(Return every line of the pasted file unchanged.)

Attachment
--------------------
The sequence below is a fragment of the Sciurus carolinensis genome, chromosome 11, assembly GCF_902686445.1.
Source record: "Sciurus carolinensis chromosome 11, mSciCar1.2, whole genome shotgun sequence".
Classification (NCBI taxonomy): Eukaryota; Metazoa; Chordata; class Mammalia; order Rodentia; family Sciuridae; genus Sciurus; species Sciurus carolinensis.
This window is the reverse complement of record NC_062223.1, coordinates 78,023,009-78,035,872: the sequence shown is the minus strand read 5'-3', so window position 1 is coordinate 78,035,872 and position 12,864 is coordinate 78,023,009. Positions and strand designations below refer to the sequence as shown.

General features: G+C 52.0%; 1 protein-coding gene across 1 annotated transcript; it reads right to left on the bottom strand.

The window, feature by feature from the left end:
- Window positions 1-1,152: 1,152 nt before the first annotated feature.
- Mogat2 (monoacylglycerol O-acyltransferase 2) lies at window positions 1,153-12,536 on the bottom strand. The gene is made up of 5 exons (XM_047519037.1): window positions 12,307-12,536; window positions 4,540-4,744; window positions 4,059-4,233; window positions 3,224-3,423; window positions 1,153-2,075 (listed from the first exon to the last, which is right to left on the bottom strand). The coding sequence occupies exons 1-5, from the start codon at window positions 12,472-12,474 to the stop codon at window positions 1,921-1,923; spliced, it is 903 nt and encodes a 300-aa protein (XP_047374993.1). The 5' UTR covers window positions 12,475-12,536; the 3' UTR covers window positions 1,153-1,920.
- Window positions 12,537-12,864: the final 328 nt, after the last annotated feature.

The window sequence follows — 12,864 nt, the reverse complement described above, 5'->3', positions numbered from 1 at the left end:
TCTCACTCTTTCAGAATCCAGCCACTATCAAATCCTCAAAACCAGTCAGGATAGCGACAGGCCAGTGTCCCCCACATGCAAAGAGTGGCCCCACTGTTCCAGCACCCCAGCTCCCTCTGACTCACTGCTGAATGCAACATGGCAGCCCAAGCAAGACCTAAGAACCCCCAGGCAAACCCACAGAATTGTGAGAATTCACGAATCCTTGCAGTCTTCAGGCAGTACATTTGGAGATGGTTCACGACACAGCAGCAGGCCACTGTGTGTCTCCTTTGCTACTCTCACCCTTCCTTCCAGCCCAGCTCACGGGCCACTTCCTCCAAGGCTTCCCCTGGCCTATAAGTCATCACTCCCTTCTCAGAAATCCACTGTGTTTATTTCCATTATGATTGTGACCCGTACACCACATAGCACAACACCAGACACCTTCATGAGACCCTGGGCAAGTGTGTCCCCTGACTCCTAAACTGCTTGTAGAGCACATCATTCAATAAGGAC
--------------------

The sequence below is a fragment of the Sciurus carolinensis genome, chromosome 11, assembly GCF_902686445.1.
Source record: "Sciurus carolinensis chromosome 11, mSciCar1.2, whole genome shotgun sequence".
Classification (NCBI taxonomy): Eukaryota; Metazoa; Chordata; class Mammalia; order Rodentia; family Sciuridae; genus Sciurus; species Sciurus carolinensis.
This window is the reverse complement of record NC_062223.1, coordinates 78,023,009-78,035,872: the sequence shown is the minus strand read 5'-3', so window position 1 is coordinate 78,035,872 and position 12,864 is coordinate 78,023,009. Positions and strand designations below refer to the sequence as shown.

General features: G+C 52.0%; 1 protein-coding gene across 1 annotated transcript; it reads right to left on the bottom strand.

The window, feature by feature from the left end:
- Window positions 1-1,152: 1,152 nt before the first annotated feature.
- Mogat2 (monoacylglycerol O-acyltransferase 2) lies at window positions 1,153-12,536 on the bottom strand. The gene is made up of 5 exons (XM_047519037.1): window positions 12,307-12,536; window positions 4,540-4,744; window positions 4,059-4,233; window positions 3,224-3,423; window positions 1,153-2,075 (listed from the first exon to the last, which is right to left on the bottom strand). The coding sequence occupies exons 1-5, from the start codon at window positions 12,472-12,474 to the stop codon at window positions 1,921-1,923; spliced, it is 903 nt and encodes a 300-aa protein (XP_047374993.1). The 5' UTR covers window positions 12,475-12,536; the 3' UTR covers window positions 1,153-1,920.
- Window positions 12,537-12,864: the final 328 nt, after the last annotated feature.

The window sequence follows — 12,864 nt, the reverse complement described above, 5'->3', positions numbered from 1 at the left end:
TCTCACTCTTTCAGAATCCAGCCACTATCAAATCCTCAAAACCAGTCAGGATAGCGACAGGCCAGTGTCCCCCACATGCAAAGAGTGGCCCCACTGTTCCAGCACCCCAGCTCCCTCTGACTCACTGCTGAATGCAACATGGCAGCCCAAGCAAGACCTAAGAACCCCCAGGCAAACCCACAGAATTGTGAGAATTCACGAATCCTTGCAGTCTTCAGGCAGTACATTTGGAGATGGTTCACGACACAGCAGCAGGCCACTGTGTGTCTCCTTTGCTACTCTCACCCTTCCTTCCAGCCCAGCTCACGGGCCACTTCCTCCAAGGCTTCCCCTGGCCTATAAGTCATCACTCCCTTCTCAGAAATCCACTGTGTTTATTTCCATTATGATTGTGACCCGTACACCACATAGCACAACACCAGACACCTTCATGAGACCCTGGGCAAGTGTGTCCCCTGACTCCTAAACTGCTTGTAGAGCACATCATTCAATAAGGAC